But other than wanting a retailer to carry something, I don't believe the consumer's demands are often a part of why the industry develops production innovations - it is more someone in the industry addressing/improving something they think will result in something consumers will buy because it either results in a better product or eliminates what the people in the industry perceives is a problem to affect wider distribution, greater sales, and broader brand recognition.
I participated in some focus groups when I was in university (needed the money) and have seen products totally flop, as was my opinion in the focus group. Of course, some products are successful. How else to explain bubble gum vodka? I just don't see it as the industry listening but more like the industry forcing their will on unknowing consumers.
Cream liqueurs, for example, are subject to coagulating if kept too long and at too high of temperature. Plus, the cream can actually go rancid. Mass brands therefore use powdered dairy products to prevent this from happening. Thus, there is a market for making and selling real cream liqueurs to consumers who are actually looking for better creams, but this narrow market also need the education of why it's important to keep these creams cool, to drink them up, and not leave them sitting open in their liquor cabinet for 10 years.
Bailey's could never be what it is today if they were using fresh cream. And if consumers could taste a real cream Bailey's versus today's mass produced Bailey's, I cannot imagine a majority of drinkers would find today's bottling better than the real cream version. Even if they did, I don't think they'd be demanding that all real creams in the market start using powdered dairy.
Producers are often looking for ways to improve their products and the perceptions of them so as to reach a larger audience, sure. In my opinion, chill-filtration is an example of this, and its mass use, was to affect removal of the cloud that can happen when a liquor (not just Scotch) is chilled. This is revered in absinthe but not in whisky? It's a matter of image.
Being a lot of Americans drank their Scotch over ice (which was unusual to the rest of the world), and being unknowing to why some Scotch would throw milky character, the industry sought to eliminate this - not the consumer demanding it.
In my opinion, the industry (especially a lot of the big companies and brands) actually disregard the consumer. They come up with something that allows them to remove what they see is a problem for a continued mass distribution and growth of the brand, even if the process may diminish some the quality of the product. If they regarded the consumer, rather than come up with a new process and possibly diminish their product, they could instead embark on program of consumer education which would eliminate the need for the process. Of course, it means they have to continually be educating each generation of drinkers where once the process is implemented there is not the need for an ongoing education strategy. Thus, it's less costly to chill-filter than run continued educational campaigns, and industry/brand profit is usually the driving factor.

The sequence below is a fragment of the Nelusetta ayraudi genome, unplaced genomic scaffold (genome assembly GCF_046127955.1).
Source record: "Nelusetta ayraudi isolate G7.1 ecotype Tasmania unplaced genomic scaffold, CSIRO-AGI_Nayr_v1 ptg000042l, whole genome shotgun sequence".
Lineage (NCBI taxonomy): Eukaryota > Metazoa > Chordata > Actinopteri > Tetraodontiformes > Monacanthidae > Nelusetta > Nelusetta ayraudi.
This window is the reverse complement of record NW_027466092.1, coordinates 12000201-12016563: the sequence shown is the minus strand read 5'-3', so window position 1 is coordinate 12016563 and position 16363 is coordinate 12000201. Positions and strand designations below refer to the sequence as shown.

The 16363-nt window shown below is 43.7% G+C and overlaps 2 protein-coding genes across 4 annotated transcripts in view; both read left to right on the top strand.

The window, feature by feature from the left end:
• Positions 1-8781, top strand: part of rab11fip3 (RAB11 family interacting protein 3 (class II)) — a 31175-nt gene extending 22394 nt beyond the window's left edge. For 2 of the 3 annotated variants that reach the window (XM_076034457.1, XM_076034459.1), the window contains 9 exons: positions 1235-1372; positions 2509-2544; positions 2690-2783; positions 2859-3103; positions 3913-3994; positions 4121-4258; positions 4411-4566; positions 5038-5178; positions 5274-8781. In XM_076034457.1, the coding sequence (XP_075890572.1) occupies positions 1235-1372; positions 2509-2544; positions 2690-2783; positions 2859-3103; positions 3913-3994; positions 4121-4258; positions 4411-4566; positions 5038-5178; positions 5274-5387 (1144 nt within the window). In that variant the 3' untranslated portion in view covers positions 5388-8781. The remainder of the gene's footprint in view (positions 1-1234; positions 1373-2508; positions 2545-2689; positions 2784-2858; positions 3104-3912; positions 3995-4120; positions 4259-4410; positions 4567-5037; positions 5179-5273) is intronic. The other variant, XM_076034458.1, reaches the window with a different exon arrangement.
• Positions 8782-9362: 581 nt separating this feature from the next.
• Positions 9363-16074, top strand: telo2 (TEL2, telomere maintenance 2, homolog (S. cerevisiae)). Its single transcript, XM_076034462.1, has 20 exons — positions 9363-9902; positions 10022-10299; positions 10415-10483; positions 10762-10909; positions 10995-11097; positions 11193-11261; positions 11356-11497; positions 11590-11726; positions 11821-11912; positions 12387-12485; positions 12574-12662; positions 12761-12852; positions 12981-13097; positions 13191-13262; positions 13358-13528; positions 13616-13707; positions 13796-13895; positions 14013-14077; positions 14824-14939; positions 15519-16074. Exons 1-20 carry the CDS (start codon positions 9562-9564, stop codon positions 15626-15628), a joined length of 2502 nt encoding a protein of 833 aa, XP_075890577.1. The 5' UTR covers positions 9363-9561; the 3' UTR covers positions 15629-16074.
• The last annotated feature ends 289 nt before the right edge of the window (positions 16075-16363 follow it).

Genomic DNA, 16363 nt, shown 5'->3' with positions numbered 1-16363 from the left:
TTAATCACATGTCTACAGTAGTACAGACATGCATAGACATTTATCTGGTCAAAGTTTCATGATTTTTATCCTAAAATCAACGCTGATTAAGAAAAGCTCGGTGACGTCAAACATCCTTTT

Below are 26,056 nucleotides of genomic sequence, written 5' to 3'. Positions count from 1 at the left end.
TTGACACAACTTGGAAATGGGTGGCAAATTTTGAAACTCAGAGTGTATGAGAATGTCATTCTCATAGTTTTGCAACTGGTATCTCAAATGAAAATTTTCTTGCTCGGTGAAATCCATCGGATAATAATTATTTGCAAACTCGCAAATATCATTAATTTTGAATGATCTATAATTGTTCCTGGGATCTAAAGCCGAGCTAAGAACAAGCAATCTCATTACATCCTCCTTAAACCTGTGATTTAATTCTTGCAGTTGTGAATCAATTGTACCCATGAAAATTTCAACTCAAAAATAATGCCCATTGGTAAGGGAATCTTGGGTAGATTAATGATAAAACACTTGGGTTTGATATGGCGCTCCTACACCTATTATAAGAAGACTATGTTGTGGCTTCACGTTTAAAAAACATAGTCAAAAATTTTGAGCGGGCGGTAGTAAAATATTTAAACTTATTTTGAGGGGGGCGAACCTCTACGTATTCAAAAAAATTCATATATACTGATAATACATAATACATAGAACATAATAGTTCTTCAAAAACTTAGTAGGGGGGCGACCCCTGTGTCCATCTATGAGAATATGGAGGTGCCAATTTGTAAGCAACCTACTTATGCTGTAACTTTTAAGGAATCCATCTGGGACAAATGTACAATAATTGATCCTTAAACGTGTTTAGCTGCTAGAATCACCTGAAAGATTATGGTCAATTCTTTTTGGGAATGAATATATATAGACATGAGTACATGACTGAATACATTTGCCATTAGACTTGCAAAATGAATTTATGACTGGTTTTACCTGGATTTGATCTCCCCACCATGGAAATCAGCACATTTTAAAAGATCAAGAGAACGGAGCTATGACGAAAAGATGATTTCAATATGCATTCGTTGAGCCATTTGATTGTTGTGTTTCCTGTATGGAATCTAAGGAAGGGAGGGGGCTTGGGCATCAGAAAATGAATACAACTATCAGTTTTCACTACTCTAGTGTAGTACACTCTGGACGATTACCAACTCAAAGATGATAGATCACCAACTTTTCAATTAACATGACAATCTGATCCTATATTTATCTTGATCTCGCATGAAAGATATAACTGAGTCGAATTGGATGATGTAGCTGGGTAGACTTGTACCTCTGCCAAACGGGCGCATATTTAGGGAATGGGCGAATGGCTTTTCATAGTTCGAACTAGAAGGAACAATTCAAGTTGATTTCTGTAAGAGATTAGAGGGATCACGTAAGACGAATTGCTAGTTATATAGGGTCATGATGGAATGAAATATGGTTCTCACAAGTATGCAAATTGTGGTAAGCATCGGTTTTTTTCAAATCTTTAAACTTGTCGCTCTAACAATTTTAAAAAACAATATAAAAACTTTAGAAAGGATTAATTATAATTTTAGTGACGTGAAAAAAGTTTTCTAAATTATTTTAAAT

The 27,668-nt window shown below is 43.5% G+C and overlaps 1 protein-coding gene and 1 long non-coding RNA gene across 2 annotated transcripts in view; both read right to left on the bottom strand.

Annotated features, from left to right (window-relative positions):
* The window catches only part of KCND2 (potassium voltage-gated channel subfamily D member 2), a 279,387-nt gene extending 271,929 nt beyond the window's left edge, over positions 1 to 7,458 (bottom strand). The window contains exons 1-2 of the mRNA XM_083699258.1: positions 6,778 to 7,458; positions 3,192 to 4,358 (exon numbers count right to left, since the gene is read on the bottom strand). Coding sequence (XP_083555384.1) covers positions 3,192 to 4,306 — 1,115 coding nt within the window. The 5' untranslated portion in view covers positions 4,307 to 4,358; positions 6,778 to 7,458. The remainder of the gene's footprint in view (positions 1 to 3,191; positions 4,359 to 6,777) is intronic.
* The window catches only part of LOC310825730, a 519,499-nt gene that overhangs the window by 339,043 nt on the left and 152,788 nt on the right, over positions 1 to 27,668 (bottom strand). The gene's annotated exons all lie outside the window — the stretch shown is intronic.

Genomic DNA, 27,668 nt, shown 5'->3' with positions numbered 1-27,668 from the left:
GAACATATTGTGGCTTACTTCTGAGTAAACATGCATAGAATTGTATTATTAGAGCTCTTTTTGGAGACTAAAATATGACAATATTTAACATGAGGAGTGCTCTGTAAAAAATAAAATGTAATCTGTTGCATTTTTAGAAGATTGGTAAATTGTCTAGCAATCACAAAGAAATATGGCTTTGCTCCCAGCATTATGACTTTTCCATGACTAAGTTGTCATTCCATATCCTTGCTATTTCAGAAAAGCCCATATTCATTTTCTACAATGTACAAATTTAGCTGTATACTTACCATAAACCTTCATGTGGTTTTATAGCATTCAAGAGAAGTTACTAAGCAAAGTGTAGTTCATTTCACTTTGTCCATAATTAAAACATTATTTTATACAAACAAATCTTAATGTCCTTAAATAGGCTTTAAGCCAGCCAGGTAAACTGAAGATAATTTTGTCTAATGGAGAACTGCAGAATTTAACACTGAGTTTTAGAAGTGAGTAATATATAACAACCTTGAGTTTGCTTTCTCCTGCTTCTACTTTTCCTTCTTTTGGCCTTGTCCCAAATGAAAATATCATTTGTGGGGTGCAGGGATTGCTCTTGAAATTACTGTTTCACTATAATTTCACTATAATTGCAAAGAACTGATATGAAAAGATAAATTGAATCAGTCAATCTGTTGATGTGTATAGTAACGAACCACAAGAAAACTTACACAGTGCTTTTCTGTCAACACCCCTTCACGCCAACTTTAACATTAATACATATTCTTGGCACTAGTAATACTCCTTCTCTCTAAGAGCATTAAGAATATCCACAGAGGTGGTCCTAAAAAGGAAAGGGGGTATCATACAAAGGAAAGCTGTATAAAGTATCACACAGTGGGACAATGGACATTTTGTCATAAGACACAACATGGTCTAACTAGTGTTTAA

It took some years for Cognac stocks to diminish, as there was stock in warehouse, and there was still some production occuring while while replanting and eradication was taking place. Your right that color use took a while to cross the pond, but also by the mid 1890s Cognac was back to pretty solid production and a means of making young stock look older was coloring - and blended whiskies seem to have followed this trend to try and continue to keep the whisky business strong in its new markets in efforts to prevent a revert back to Cognac.
Besides Cyprus, there is also pre-phylloxera rootstock in Chile, of course via transplant, mainly in their carmenere.
I shouldn't have used the term "floaties." Thought about not doing so after I wrote it. In fact, I love it when I see sediments as it tends to be indicative of a less mass produced product/bottling. I drink a lot of single cask non chill-filtered whisky, so I see it a lot - as people might also find sediment in unfiltered wine. Sediments would have been a better word choice.
The Germans are known for their accuracy - which I don't think is necessarily a bad thing when it comes to labeling products we ingest. There is a camp of producers trying to make this happen in the U.S. with regards to wine - with Randall Graham of Bonny Doon greatly leading the charge.
Is it important for the consumer to know of different fining, filtering, clarification and coloring techniques? It is not really relevant for most people and their enjoyment of something. But perhaps egg white fining and uses of certain compounds should be noted, as you mentioned charcoal, on labels? Not that some don't already mention certain things - Jack Daniel's is "charcoal-mellowed." We know most people aren't going to read the label anyway. But for those of us who love this stuff and participate in forums like this, it would be worthwhile as we're generally trying to get more/better for our money.
From a professional perspective, I'd like it to have the information to use for demonstrative purposes to the differences between mass produced and handcrafted products, and I believe this allows an affecting consumer benefit. I think could help break the brand barriers a lot of consumers have - which is one reason the industry will fight it.